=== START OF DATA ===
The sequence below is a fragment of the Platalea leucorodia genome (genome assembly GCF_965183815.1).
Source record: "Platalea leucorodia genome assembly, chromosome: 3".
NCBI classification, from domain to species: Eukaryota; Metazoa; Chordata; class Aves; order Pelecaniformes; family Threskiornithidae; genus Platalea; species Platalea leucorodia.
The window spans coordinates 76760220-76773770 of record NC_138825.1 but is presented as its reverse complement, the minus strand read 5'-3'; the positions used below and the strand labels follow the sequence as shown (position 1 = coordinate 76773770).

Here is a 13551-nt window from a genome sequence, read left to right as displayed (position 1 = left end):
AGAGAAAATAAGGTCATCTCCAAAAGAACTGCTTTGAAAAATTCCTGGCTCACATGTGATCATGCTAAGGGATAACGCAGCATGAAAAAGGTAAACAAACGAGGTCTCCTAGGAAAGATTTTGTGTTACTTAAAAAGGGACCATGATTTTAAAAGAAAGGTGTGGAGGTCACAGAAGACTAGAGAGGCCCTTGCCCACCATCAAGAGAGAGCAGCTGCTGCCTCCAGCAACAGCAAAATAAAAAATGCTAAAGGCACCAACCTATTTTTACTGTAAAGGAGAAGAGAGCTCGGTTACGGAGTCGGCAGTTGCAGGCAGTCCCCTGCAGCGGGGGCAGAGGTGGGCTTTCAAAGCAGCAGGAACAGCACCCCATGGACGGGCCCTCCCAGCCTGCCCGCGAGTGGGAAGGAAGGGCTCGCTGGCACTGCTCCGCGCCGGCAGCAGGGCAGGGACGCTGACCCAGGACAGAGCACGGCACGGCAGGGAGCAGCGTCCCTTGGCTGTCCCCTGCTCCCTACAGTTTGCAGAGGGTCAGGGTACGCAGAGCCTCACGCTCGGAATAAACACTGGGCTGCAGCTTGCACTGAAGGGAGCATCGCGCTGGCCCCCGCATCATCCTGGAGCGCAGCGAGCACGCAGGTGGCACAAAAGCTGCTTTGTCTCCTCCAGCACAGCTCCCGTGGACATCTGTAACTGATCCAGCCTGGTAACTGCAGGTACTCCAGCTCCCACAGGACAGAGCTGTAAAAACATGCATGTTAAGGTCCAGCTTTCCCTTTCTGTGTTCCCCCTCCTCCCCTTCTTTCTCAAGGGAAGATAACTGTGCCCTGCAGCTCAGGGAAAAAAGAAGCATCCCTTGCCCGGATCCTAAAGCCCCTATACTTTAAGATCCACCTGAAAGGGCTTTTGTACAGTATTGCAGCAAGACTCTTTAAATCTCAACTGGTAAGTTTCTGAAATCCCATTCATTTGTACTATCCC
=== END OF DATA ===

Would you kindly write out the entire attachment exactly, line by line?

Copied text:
The sequence below is a fragment of the Platalea leucorodia genome (genome assembly GCF_965183815.1).
Source record: "Platalea leucorodia genome assembly, chromosome: 3".
NCBI classification, from domain to species: Eukaryota; Metazoa; Chordata; class Aves; order Pelecaniformes; family Threskiornithidae; genus Platalea; species Platalea leucorodia.
The window spans coordinates 76760220-76773770 of record NC_138825.1 but is presented as its reverse complement, the minus strand read 5'-3'; the positions used below and the strand labels follow the sequence as shown (position 1 = coordinate 76773770).

Here is a 13551-nt window from a genome sequence, read left to right as displayed (position 1 = left end):
AGAGAAAATAAGGTCATCTCCAAAAGAACTGCTTTGAAAAATTCCTGGCTCACATGTGATCATGCTAAGGGATAACGCAGCATGAAAAAGGTAAACAAACGAGGTCTCCTAGGAAAGATTTTGTGTTACTTAAAAAGGGACCATGATTTTAAAAGAAAGGTGTGGAGGTCACAGAAGACTAGAGAGGCCCTTGCCCACCATCAAGAGAGAGCAGCTGCTGCCTCCAGCAACAGCAAAATAAAAAATGCTAAAGGCACCAACCTATTTTTACTGTAAAGGAGAAGAGAGCTCGGTTACGGAGTCGGCAGTTGCAGGCAGTCCCCTGCAGCGGGGGCAGAGGTGGGCTTTCAAAGCAGCAGGAACAGCACCCCATGGACGGGCCCTCCCAGCCTGCCCGCGAGTGGGAAGGAAGGGCTCGCTGGCACTGCTCCGCGCCGGCAGCAGGGCAGGGACGCTGACCCAGGACAGAGCACGGCACGGCAGGGAGCAGCGTCCCTTGGCTGTCCCCTGCTCCCTACAGTTTGCAGAGGGTCAGGGTACGCAGAGCCTCACGCTCGGAATAAACACTGGGCTGCAGCTTGCACTGAAGGGAGCATCGCGCTGGCCCCCGCATCATCCTGGAGCGCAGCGAGCACGCAGGTGGCACAAAAGCTGCTTTGTCTCCTCCAGCACAGCTCCCGTGGACATCTGTAACTGATCCAGCCTGGTAACTGCAGGTACTCCAGCTCCCACAGGACAGAGCTGTAAAAACATGCATGTTAAGGTCCAGCTTTCCCTTTCTGTGTTCCCCCTCCTCCCCTTCTTTCTCAAGGGAAGATAACTGTGCCCTGCAGCTCAGGGAAAAAAGAAGCATCCCTTGCCCGGATCCTAAAGCCCCTATACTTTAAGATCCACCTGAAAGGGCTTTTGTACAGTATTGCAGCAAGACTCTTTAAATCTCAACTGGTAAGTTTCTGAAATCCCATTCATTTGTACTATCCC